A website from the Massachusetts Historical Society; founded 1791.
close
-
The Adams Papers Digital Edition is undergoing active maintenance while we work on improvements to the system. You may experience slow performance or the inability to access content. We apologize for any inconvenience this may cause. We will endeavor to return to full capabilities as soon as possible.

Browsing: Papers of John Adams, Volume 12


Search for a response to this letter.
{ 303 }

Docno: ADMS-06-12-02-0186

Author: Adams, John
Recipient: Franklin, Benjamin
Date: 1782-03-10

To Benjamin Franklin

[salute] Sir

Should the British Forces now in New York and Charlestown evacuate those Places and go to the West India Islands, they might give a good deal of Trouble to the French and Spanish Possessions there. It would cost those Powers many Men and Ships and a great deal of Money and Time perhaps to manage them: whereas a Fleet and a Sum of Money now well directed would infallibly make Prisoners of the whole.
After the Address and Resolutions of the Commons, can it be thought they will be so stupid as to keep those Armies inactive in New York and Charlestown? If they do it will be merely to protect Commissioners whom they may send to propose Terms of a seperate Peace to Congress. In this Case the short and easy Method with the Dissenters is to take Warriors and Peacemakers altogether Prisoners in New York.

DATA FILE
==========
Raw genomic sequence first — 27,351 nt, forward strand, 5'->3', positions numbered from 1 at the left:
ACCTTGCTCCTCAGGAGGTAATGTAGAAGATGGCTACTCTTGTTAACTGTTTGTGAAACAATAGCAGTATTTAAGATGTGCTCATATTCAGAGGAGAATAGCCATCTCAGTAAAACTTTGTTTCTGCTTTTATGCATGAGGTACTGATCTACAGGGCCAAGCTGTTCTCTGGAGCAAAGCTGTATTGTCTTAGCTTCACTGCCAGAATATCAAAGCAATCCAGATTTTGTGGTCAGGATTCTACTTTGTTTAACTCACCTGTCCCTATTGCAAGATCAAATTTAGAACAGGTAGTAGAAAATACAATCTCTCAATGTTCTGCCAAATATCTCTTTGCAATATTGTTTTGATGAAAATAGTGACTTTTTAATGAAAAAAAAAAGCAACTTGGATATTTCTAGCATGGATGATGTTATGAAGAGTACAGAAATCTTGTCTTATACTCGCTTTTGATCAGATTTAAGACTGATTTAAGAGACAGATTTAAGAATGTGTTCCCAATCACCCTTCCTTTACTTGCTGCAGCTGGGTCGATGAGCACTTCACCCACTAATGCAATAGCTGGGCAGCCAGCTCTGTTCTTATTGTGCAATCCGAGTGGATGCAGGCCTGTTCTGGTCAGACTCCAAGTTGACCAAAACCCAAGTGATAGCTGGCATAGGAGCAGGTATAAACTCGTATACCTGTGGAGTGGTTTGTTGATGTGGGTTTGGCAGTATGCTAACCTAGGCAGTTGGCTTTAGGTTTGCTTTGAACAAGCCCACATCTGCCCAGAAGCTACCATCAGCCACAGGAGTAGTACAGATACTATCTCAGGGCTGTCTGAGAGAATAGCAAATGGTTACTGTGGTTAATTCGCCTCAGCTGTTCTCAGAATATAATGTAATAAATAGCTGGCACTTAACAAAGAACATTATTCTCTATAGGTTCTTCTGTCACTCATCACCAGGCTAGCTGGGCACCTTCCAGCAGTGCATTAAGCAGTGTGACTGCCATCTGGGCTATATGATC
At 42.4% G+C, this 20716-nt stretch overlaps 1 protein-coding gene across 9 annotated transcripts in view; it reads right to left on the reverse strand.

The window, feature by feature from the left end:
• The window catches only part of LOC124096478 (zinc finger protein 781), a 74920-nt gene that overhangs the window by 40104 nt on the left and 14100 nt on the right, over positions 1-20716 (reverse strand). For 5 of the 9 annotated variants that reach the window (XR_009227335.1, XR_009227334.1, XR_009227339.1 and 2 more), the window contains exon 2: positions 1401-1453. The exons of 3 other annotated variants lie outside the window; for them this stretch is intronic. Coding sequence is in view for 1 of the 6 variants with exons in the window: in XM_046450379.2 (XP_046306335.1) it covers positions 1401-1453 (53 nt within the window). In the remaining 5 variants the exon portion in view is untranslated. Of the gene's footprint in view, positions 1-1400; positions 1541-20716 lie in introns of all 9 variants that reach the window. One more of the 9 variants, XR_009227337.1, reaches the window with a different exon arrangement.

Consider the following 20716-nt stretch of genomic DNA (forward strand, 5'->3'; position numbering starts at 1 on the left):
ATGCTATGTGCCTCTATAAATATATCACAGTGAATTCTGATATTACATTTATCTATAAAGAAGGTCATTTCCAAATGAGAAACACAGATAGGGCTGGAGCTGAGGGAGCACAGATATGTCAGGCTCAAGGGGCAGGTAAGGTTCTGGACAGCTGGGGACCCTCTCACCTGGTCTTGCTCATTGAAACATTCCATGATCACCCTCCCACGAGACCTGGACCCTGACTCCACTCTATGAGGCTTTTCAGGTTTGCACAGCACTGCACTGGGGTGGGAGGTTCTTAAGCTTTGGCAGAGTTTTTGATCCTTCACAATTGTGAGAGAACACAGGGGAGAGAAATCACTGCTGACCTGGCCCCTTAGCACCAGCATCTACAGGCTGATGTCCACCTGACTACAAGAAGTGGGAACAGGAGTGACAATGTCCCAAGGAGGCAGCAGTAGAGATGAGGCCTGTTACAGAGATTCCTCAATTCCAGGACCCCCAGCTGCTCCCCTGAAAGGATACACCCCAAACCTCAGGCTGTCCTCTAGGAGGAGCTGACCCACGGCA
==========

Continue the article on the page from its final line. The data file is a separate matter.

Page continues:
[salute] With Great Respect I have the Honour to be, sir, your most obedient and most humble Servant

[signed] J. Adams1
RC in John Thaxter’s hand ( (PHi:Franklin Coll.)); endorsed on the first page: “answd March 31”; on the third page: “J. Adams, March 10. 1782.”
1. The closing and the signature are in JA ’s hand.

Docno: ADMS-06-12-02-0187

Author: Adams, John
Recipient: Lafayette, Marie Joseph Paul Yves Roch Gilbert du Motier, Marquis de
Date: 1782-03-10

To the Marquis de Lafayette

[salute] My dear General

The Proceedings, of late in the British Parliament, I think abundantly prove, that the British Troops will evacuate N. York and Charlestown, and go to Quebeck Hallifax and the West India Islands provided they can escape in the Course of the ensuing Summer.
It cannot be a Question, with any Sensible Man, whether it will cost most Time, Blood and Treasure to France and Spain to take them all Prisoners, where they now are, or to fight them in detail in the West India Islands. No Man knows better than you what is necessary, in order to Strike this Sublime Stroke and thus finish the War, viz a Superiour Fleet, and a good sum of Money.
The Prov. of Friesland has taken the Resolution to acknowledge the Sovereignty of the United States of America, and to give Audi• { 304 } ence to their Minister, and have communicated to the States General. Holland has committed the same subject to the Comee. for great affairs, and the Body of Nobles and all the Cities have it under deliberation. Guelderland, Zealand and Overijssel too have taken the Resolution of Friesland into Consideration.1

[salute] With great Affection and Esteem, I have &c

1. This paragraph was interlined by John Thaxter.